The Corner

Culture

Ben Wattenberg, 1933–2015

Ben Wattenberg — the gloriously unclassifiable public intellectual, journalist, television host, amateur demographer, and loving student of America — passed away yesterday at the age of 81.

Among Wattenberg’s many gifts to his country, his unwavering refusal to abide any simple narrative of American decline always struck me as the greatest. Just a few months ago, in the spring issue of National Affairs, the great young intellectual historian Jonathan Bronitsky penned a thorough appraisal and appreciation of Wattenberg, which highlighted this stubborn belief in America’s promise. He wrote:

His most concrete triumph has been that every decade over a stretch of 60 years, he published at least one critically acclaimed title that challenged and reshaped conventional wisdom. Above all, he refuted time and time again declinist forecasts about America. By layering narrative with statistics — an innovative practice that he later termed “data journalism” — Wattenberg revealed in stimulating fashion that the country had consistently made astounding social, economic, and attitudinal strides. But beyond this happy revisionism, which was controversial enough, he further daringly — and accurately — predicted that America would continue to repeatedly surpass its own achievements.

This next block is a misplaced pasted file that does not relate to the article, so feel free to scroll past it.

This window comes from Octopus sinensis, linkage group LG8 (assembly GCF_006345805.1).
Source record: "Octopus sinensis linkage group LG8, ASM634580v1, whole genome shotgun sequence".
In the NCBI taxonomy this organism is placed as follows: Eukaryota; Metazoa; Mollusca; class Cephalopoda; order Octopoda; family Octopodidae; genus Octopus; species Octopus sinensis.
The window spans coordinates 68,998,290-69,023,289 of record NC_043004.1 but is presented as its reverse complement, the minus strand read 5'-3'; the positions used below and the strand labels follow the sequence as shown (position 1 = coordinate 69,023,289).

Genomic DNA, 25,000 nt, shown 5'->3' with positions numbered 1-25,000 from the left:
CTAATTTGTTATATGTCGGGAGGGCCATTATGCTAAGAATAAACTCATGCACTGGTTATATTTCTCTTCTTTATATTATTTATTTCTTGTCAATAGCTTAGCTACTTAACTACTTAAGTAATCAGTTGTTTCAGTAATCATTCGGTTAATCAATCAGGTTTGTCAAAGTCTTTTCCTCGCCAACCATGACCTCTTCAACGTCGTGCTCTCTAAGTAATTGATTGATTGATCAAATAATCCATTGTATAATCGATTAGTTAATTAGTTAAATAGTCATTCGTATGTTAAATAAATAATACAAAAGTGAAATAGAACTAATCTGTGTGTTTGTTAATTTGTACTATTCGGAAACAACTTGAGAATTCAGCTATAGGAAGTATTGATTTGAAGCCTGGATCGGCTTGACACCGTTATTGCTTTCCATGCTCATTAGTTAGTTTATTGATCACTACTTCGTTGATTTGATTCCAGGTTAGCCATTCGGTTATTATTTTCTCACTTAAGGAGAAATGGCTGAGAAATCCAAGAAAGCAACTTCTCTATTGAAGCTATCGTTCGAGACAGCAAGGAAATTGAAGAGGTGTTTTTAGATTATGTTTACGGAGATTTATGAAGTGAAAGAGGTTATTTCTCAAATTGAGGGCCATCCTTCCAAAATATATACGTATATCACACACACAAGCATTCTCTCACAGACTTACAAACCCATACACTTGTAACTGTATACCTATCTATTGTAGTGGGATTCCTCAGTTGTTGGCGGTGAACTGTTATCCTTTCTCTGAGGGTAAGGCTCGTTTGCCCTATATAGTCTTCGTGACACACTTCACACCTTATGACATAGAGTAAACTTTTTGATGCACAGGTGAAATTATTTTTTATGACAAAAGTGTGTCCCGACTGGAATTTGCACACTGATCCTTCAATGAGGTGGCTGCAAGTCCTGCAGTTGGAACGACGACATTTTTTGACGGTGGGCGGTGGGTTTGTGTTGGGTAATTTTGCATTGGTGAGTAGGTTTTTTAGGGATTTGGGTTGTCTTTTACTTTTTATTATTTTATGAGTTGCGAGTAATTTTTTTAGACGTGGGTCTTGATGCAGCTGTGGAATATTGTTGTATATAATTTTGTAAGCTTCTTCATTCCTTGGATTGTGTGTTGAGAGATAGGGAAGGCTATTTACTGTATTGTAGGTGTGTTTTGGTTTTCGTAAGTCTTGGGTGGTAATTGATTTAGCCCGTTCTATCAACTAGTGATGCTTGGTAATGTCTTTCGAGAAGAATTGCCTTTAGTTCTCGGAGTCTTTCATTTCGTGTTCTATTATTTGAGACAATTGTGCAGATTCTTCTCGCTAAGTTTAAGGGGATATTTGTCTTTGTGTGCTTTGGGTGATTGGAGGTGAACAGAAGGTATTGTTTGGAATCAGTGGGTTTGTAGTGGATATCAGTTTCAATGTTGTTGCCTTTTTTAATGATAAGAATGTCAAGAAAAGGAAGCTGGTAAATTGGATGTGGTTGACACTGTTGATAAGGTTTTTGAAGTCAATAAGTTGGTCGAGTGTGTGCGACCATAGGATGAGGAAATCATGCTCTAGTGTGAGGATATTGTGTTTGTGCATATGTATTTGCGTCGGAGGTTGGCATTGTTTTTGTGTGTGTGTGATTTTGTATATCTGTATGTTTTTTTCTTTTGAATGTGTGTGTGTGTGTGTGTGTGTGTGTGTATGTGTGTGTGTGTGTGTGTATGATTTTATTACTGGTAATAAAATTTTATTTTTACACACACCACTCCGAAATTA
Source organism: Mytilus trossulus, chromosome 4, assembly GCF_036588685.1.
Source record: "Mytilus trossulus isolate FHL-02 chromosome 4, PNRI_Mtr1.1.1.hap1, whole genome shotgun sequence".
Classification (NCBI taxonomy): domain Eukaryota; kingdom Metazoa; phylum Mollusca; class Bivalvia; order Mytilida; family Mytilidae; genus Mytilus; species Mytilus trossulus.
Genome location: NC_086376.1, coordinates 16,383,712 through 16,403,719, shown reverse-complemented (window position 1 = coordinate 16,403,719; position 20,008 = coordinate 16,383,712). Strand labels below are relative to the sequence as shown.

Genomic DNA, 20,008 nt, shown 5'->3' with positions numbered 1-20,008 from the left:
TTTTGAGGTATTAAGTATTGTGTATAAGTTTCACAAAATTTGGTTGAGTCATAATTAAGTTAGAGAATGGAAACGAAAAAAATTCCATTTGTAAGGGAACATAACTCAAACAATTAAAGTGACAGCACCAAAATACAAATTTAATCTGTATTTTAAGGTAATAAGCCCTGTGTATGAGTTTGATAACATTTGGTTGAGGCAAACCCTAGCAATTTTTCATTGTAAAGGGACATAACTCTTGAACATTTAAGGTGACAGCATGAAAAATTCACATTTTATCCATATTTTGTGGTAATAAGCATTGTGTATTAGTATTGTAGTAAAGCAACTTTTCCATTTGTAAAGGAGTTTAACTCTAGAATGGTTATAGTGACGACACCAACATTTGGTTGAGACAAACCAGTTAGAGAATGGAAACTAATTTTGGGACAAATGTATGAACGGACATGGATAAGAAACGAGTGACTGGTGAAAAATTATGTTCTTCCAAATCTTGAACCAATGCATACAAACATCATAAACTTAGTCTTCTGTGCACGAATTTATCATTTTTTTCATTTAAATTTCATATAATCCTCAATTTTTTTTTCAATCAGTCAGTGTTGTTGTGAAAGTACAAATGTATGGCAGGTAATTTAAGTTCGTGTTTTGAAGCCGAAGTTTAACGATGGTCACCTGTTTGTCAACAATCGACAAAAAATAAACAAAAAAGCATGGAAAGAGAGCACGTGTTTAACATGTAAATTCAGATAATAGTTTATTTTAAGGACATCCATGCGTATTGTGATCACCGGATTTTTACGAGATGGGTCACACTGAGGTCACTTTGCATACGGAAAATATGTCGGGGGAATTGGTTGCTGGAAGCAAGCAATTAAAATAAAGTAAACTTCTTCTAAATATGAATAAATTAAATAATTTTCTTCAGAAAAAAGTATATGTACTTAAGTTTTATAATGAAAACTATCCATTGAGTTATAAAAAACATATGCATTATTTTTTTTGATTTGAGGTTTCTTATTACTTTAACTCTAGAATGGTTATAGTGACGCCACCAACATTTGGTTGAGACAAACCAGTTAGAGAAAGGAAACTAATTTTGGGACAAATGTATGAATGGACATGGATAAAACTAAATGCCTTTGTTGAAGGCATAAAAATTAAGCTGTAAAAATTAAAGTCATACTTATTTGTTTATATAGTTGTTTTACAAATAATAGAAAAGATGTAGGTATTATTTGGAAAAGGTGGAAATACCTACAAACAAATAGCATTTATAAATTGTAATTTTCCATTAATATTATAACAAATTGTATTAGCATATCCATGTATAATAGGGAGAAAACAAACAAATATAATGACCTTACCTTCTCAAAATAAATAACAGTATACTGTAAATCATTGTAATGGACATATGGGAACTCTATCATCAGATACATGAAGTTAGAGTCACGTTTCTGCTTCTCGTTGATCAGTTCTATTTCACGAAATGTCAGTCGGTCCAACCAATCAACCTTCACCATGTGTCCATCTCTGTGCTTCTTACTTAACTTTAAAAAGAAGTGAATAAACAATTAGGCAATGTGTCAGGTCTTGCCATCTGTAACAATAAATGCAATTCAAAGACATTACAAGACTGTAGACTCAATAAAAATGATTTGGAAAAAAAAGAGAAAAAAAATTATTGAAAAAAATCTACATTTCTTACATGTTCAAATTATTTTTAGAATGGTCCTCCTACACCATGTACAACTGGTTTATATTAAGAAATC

Let’s hope the country Wattenberg loved can keep proving him right. RIP. 

Yuval Levin is the director of social, cultural, and constitutional studies at the American Enterprise Institute and the editor of National Affairs.

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